You are already familiar with the structure of "noun+to+verb".

cake to make, house to stay in, a city to go to, man to kill, hamburger to eat


We know that there are certain abstract nouns which are followed by to as in

attempt to go, decision to make a cake, order to retreat, tendency to use the weapons


And we can see easily that to used in the middle between certain abstract nouns and verbs does not have got the role it has in the former examples.

In "decision to make a cake" I understand that to is explanatory of the decision and explains what the decision is.

I don't understand it in this way, "decision itself will make a cake", also logic easily says sth abstract can not make a cake.

Once I was confused with these certain abstract nouns and finally came to realize that they are special abstract nouns followed by "to" and I had to accept them as they are.

Let's come to my question.

In first example "cake to make", I do understand that cake is in passive role, and object. What if I just write "decision to make". Does decision still have got the explanatory role? If so, how come? It suggests nothing... Or at this point, must we apply the logic present in the first examples to this case?

I mean, is decision in the position of cake grammatically?

In "cake to make", cake is object and the one effected by the action. In "decision to make" is it like "there is no decision made but a decision must be made"?

If you are willing to answer my question,please firstly write, as a native speaker, how does it sound to you regardless of your linguistic background, then you are more than welcome to mention about grammatical aspects.

  • 1
    This part of your question is not clear to me: "What if I just write 'decision to make'". Do you mean a mere fragment? Or in sentence like "I have a decision to make"? I have some time to kill. I have somewhere to be.
    – TimR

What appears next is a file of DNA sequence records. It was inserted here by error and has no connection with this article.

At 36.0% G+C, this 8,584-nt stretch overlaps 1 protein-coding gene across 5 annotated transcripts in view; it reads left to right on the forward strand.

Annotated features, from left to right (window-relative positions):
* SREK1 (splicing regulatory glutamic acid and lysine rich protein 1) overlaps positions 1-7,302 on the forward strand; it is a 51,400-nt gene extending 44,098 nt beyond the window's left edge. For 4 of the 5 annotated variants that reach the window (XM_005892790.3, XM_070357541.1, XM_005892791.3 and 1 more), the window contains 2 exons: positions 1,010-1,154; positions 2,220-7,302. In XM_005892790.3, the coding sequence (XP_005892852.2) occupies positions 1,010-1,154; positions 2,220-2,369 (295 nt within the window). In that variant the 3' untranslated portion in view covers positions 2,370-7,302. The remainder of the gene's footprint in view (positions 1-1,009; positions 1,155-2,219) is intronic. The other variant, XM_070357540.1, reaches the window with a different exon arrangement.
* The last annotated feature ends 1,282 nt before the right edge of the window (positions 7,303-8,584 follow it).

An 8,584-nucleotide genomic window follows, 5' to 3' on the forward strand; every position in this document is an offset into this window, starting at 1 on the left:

Commented Mar 15, 2015 at 16:22
  • First of all, I'm not a native speaker. However, if you're interested in how I think I unconsciously think about these phrases, don't change the channel! This pattern "n.+*to*+v." and similar patterns (such as "adj.+*to*+v.") remind me of a longer pattern ("n./adj.+*for*+someone+*to*+v."). The short and long pattern are basically the same thing, e.g. Let's build a house to stay in ~ Let's build a house for us to stay in; It's time to leave ~ It's time for me to leave; You have a decision to make ~ You have a decision for you to make. I hope this helps a bit. Commented Mar 16, 2015 at 1:56
  • The front placement of the verb's object puts emphasis upon it as something important: Stand aside, I have a cake to bake! Normal order: I have to bake a cake. Stop bothering me, kids! Can't you see I have a problem to solve?
    – TimR
    Commented Mar 16, 2015 at 12:16

2 Answers 2


The important thing to note about your "special abstract nouns" is that they are all derived from verbs:

attempt .. from attempt, verb
decision ... from decide, verb
order ... from order, verb
* tendency ... from tend, verb

Once you recognize that, the function of the following infinitival clauses becomes clear. These verbs all take infinitival complements:

They attempted to go.
She decided to make a cake.
He ordered the regiment to retreat.
We tend to use these weapons when we are threatened.

The infinitivals have exactly the same function with the derived nouns: they act as complements, expressing what is attempted, decided, ordered, or tended.


As for your second question "a decision to make" is indeed like "a cake to make". The [noun] has not been made, but it needs to be made. The [noun] could be a cake, a decision, a mistake, an impression.... anything that could be "made".

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